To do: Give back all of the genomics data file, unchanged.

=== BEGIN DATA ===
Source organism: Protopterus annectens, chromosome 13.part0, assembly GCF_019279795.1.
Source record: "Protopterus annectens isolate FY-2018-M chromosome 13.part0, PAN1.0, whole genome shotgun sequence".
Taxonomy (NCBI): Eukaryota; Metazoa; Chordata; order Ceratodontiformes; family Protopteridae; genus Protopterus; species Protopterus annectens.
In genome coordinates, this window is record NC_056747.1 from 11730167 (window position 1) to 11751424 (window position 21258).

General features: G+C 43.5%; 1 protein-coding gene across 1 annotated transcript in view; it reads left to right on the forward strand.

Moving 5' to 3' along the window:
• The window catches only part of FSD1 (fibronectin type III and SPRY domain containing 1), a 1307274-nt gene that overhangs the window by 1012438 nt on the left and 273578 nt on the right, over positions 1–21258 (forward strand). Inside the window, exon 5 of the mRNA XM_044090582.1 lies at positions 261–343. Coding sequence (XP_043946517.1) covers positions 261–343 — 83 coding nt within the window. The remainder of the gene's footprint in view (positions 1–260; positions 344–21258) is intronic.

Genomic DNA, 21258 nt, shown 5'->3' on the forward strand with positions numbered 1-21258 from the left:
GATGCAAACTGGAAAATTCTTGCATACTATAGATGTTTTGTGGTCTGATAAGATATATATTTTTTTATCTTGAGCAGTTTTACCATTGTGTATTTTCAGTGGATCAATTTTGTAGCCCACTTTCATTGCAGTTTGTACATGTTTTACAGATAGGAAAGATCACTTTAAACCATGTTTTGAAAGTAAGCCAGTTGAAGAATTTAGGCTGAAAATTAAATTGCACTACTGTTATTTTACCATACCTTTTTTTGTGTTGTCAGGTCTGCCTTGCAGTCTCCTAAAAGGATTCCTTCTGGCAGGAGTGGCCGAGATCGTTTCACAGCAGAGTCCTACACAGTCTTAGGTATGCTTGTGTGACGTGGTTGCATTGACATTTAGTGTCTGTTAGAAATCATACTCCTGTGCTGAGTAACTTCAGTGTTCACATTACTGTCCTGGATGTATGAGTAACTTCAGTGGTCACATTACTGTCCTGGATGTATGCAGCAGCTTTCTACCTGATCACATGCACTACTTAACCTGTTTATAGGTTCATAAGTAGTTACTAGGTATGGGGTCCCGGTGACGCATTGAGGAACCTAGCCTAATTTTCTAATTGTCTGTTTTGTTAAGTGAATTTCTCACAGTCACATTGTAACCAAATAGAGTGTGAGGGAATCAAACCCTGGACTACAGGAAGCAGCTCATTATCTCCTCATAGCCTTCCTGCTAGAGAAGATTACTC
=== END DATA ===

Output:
Source organism: Protopterus annectens, chromosome 13.part0, assembly GCF_019279795.1.
Source record: "Protopterus annectens isolate FY-2018-M chromosome 13.part0, PAN1.0, whole genome shotgun sequence".
Taxonomy (NCBI): Eukaryota; Metazoa; Chordata; order Ceratodontiformes; family Protopteridae; genus Protopterus; species Protopterus annectens.
In genome coordinates, this window is record NC_056747.1 from 11730167 (window position 1) to 11751424 (window position 21258).

General features: G+C 43.5%; 1 protein-coding gene across 1 annotated transcript in view; it reads left to right on the forward strand.

Moving 5' to 3' along the window:
• The window catches only part of FSD1 (fibronectin type III and SPRY domain containing 1), a 1307274-nt gene that overhangs the window by 1012438 nt on the left and 273578 nt on the right, over positions 1–21258 (forward strand). Inside the window, exon 5 of the mRNA XM_044090582.1 lies at positions 261–343. Coding sequence (XP_043946517.1) covers positions 261–343 — 83 coding nt within the window. The remainder of the gene's footprint in view (positions 1–260; positions 344–21258) is intronic.

Genomic DNA, 21258 nt, shown 5'->3' on the forward strand with positions numbered 1-21258 from the left:
GATGCAAACTGGAAAATTCTTGCATACTATAGATGTTTTGTGGTCTGATAAGATATATATTTTTTTATCTTGAGCAGTTTTACCATTGTGTATTTTCAGTGGATCAATTTTGTAGCCCACTTTCATTGCAGTTTGTACATGTTTTACAGATAGGAAAGATCACTTTAAACCATGTTTTGAAAGTAAGCCAGTTGAAGAATTTAGGCTGAAAATTAAATTGCACTACTGTTATTTTACCATACCTTTTTTTGTGTTGTCAGGTCTGCCTTGCAGTCTCCTAAAAGGATTCCTTCTGGCAGGAGTGGCCGAGATCGTTTCACAGCAGAGTCCTACACAGTCTTAGGTATGCTTGTGTGACGTGGTTGCATTGACATTTAGTGTCTGTTAGAAATCATACTCCTGTGCTGAGTAACTTCAGTGTTCACATTACTGTCCTGGATGTATGAGTAACTTCAGTGGTCACATTACTGTCCTGGATGTATGCAGCAGCTTTCTACCTGATCACATGCACTACTTAACCTGTTTATAGGTTCATAAGTAGTTACTAGGTATGGGGTCCCGGTGACGCATTGAGGAACCTAGCCTAATTTTCTAATTGTCTGTTTTGTTAAGTGAATTTCTCACAGTCACATTGTAACCAAATAGAGTGTGAGGGAATCAAACCCTGGACTACAGGAAGCAGCTCATTATCTCCTCATAGCCTTCCTGCTAGAGAAGATTACTC